REBUILDING of community centres and sprucing up tennis courts are some of the big projects Oxford City Council will put 'on pause' to address its coronavirus funding gap.

The city council has spent an extra £1.5 million since the pandemic started, and has lost out on £9.6 million of income.

It has received £1.6 million funding from central government to help cover its coronavirus losses.

But as the council's cabinet met on Wednesday night, councillor Tom Hayes described the lack of financial help councils had received during the pandemic as 'ridiculous'.

To help balance the books, the city council cabinet agreed 'mitigating actions' as part of a quarterly financial review which included postponing the building of a new Bullingdon Community Centre, which was projected to cost the council £1.26 million due to start earlier this year, as the old building had become unsafe

A £1.57 million set of works to East Oxford Community Centre and an extension on the side of the building were also delayed.

A rolling programme of tennis court refurbishment will also be paused for now.

All of this will help the council to free up money in case it suddenly finds it needs to spend it on problems caused by the coronavirus.

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But a series of measures costing £60,000 to encourage people to take up cycling will still go ahead, after initial suggestions it should be paused too.

The cabinet agreed this change after the council's finance and performance panel pointed out that cycling had seen a massive uptake during the pandemic, and is currently being seen as a means to get people to work without using buses.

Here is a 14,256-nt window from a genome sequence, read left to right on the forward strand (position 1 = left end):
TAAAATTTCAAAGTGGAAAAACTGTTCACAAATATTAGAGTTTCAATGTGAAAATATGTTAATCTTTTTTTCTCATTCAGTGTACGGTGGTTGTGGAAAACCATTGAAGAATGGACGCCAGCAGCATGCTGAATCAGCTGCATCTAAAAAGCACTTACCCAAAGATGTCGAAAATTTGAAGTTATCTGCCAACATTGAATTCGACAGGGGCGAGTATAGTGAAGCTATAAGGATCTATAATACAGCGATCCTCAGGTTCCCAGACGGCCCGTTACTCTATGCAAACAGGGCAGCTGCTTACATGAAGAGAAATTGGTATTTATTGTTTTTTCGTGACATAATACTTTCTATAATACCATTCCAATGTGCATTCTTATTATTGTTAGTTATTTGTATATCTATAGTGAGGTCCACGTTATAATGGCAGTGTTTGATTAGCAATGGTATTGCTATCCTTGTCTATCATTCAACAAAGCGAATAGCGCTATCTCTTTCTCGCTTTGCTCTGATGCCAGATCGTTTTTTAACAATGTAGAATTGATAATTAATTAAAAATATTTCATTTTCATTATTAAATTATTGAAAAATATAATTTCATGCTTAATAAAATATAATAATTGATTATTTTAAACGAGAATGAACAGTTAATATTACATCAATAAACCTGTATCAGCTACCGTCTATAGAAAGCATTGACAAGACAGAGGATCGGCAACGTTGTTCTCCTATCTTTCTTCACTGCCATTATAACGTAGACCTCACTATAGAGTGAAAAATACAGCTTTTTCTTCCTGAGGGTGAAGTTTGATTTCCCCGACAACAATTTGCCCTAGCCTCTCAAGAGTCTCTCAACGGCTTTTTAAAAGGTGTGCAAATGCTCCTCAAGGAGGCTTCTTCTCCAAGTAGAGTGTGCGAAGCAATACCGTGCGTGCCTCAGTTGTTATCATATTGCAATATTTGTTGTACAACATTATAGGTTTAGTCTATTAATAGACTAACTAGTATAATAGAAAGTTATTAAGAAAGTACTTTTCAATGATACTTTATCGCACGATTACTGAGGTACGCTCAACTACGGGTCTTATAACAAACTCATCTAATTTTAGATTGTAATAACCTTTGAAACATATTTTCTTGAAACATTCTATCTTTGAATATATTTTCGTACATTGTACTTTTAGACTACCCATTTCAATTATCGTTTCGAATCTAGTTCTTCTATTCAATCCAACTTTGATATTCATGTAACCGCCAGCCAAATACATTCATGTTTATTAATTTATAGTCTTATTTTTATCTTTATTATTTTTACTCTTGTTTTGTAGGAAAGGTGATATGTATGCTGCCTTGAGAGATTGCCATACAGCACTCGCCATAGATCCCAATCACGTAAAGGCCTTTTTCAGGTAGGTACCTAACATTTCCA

The council will also lobby central government so it can 'capitalise' its coronavirus spending.

All councils have two main pots of money called their capital and revenue budgets.

The extra spending and losses due to the coronavirus is currently designated as revenue money, or every day maintenance spending.

But the council wants to use its savings, known as reserves, which are part of the capital budget, to pay for the coronavirus spending.

A strategy for how the council will ease itself out of lockdown was also agreed.

This sets out preparations for returning staff to working from its offices at St Aldates, as well as how the council can continue to help rough sleepers who have been brought in off the streets as a result of lockdown.